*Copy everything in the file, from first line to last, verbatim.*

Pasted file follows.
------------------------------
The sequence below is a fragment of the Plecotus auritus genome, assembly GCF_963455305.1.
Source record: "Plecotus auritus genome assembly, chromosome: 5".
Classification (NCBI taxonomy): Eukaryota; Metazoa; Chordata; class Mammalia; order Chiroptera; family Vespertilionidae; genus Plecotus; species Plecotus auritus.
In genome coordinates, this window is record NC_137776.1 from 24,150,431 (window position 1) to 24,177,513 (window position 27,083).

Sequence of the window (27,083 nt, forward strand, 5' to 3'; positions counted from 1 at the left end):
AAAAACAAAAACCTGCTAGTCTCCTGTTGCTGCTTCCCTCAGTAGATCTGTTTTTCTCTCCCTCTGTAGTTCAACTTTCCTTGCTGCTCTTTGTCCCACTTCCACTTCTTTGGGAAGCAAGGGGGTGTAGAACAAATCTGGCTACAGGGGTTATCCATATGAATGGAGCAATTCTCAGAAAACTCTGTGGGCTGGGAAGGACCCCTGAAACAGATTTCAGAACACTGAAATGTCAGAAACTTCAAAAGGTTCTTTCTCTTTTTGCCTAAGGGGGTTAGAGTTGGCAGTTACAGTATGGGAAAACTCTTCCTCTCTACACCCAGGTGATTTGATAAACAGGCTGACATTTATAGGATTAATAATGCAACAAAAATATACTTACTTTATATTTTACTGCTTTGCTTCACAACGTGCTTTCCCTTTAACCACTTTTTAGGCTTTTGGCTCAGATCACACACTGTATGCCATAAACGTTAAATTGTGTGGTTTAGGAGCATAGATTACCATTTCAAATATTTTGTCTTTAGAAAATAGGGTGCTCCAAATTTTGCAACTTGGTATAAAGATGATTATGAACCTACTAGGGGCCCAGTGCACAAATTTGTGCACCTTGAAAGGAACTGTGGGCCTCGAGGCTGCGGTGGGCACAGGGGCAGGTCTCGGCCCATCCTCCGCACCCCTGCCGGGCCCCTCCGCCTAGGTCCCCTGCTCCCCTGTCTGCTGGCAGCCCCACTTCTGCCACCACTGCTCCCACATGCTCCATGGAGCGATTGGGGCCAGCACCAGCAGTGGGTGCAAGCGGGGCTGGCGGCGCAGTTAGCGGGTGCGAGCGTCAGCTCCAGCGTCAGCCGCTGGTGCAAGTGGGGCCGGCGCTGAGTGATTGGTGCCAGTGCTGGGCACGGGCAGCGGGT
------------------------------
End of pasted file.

The sequence below is a fragment of the Plecotus auritus genome, assembly GCF_963455305.1.
Source record: "Plecotus auritus genome assembly, chromosome: 5".
Classification (NCBI taxonomy): Eukaryota; Metazoa; Chordata; class Mammalia; order Chiroptera; family Vespertilionidae; genus Plecotus; species Plecotus auritus.
In genome coordinates, this window is record NC_137776.1 from 24,150,431 (window position 1) to 24,177,513 (window position 27,083).

Sequence of the window (27,083 nt, forward strand, 5' to 3'; positions counted from 1 at the left end):
AAAAACAAAAACCTGCTAGTCTCCTGTTGCTGCTTCCCTCAGTAGATCTGTTTTTCTCTCCCTCTGTAGTTCAACTTTCCTTGCTGCTCTTTGTCCCACTTCCACTTCTTTGGGAAGCAAGGGGGTGTAGAACAAATCTGGCTACAGGGGTTATCCATATGAATGGAGCAATTCTCAGAAAACTCTGTGGGCTGGGAAGGACCCCTGAAACAGATTTCAGAACACTGAAATGTCAGAAACTTCAAAAGGTTCTTTCTCTTTTTGCCTAAGGGGGTTAGAGTTGGCAGTTACAGTATGGGAAAACTCTTCCTCTCTACACCCAGGTGATTTGATAAACAGGCTGACATTTATAGGATTAATAATGCAACAAAAATATACTTACTTTATATTTTACTGCTTTGCTTCACAACGTGCTTTCCCTTTAACCACTTTTTAGGCTTTTGGCTCAGATCACACACTGTATGCCATAAACGTTAAATTGTGTGGTTTAGGAGCATAGATTACCATTTCAAATATTTTGTCTTTAGAAAATAGGGTGCTCCAAATTTTGCAACTTGGTATAAAGATGATTATGAACCTACTAGGGGCCCAGTGCACAAATTTGTGCACCTTGAAAGGAACTGTGGGCCTCGAGGCTGCGGTGGGCACAGGGGCAGGTCTCGGCCCATCCTCCGCACCCCTGCCGGGCCCCTCCGCCTAGGTCCCCTGCTCCCCTGTCTGCTGGCAGCCCCACTTCTGCCACCACTGCTCCCACATGCTCCATGGAGCGATTGGGGCCAGCACCAGCAGTGGGTGCAAGCGGGGCTGGCGGCGCAGTTAGCGGGTGCGAGCGTCAGCTCCAGCGTCAGCCGCTGGTGCAAGTGGGGCCGGCGCTGAGTGATTGGTGCCAGTGCTGGGCACGGGCAGCGGGT